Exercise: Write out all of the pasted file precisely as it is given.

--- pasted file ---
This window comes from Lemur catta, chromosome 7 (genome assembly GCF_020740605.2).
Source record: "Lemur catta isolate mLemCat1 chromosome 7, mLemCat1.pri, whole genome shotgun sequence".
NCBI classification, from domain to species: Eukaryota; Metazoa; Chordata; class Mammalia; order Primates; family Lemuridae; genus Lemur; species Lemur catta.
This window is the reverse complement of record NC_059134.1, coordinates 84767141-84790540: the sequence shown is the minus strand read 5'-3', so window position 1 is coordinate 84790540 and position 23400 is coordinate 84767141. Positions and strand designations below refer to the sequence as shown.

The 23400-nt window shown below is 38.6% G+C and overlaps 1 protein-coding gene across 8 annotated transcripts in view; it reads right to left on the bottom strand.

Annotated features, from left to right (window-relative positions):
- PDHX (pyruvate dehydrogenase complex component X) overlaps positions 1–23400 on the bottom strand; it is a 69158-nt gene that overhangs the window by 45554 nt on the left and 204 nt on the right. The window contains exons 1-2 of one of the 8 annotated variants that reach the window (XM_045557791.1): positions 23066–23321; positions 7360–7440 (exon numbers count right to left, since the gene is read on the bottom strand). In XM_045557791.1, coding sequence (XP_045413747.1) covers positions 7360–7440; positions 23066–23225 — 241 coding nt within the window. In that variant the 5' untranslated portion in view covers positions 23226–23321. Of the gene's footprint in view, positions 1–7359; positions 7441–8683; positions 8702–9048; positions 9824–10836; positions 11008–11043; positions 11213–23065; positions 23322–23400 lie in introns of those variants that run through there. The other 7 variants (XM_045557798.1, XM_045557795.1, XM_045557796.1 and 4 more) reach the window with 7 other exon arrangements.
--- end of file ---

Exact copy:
This window comes from Lemur catta, chromosome 7 (genome assembly GCF_020740605.2).
Source record: "Lemur catta isolate mLemCat1 chromosome 7, mLemCat1.pri, whole genome shotgun sequence".
NCBI classification, from domain to species: Eukaryota; Metazoa; Chordata; class Mammalia; order Primates; family Lemuridae; genus Lemur; species Lemur catta.
This window is the reverse complement of record NC_059134.1, coordinates 84767141-84790540: the sequence shown is the minus strand read 5'-3', so window position 1 is coordinate 84790540 and position 23400 is coordinate 84767141. Positions and strand designations below refer to the sequence as shown.

The 23400-nt window shown below is 38.6% G+C and overlaps 1 protein-coding gene across 8 annotated transcripts in view; it reads right to left on the bottom strand.

Annotated features, from left to right (window-relative positions):
- PDHX (pyruvate dehydrogenase complex component X) overlaps positions 1–23400 on the bottom strand; it is a 69158-nt gene that overhangs the window by 45554 nt on the left and 204 nt on the right. The window contains exons 1-2 of one of the 8 annotated variants that reach the window (XM_045557791.1): positions 23066–23321; positions 7360–7440 (exon numbers count right to left, since the gene is read on the bottom strand). In XM_045557791.1, coding sequence (XP_045413747.1) covers positions 7360–7440; positions 23066–23225 — 241 coding nt within the window. In that variant the 5' untranslated portion in view covers positions 23226–23321. Of the gene's footprint in view, positions 1–7359; positions 7441–8683; positions 8702–9048; positions 9824–10836; positions 11008–11043; positions 11213–23065; positions 23322–23400 lie in introns of those variants that run through there. The other 7 variants (XM_045557798.1, XM_045557795.1, XM_045557796.1 and 4 more) reach the window with 7 other exon arrangements.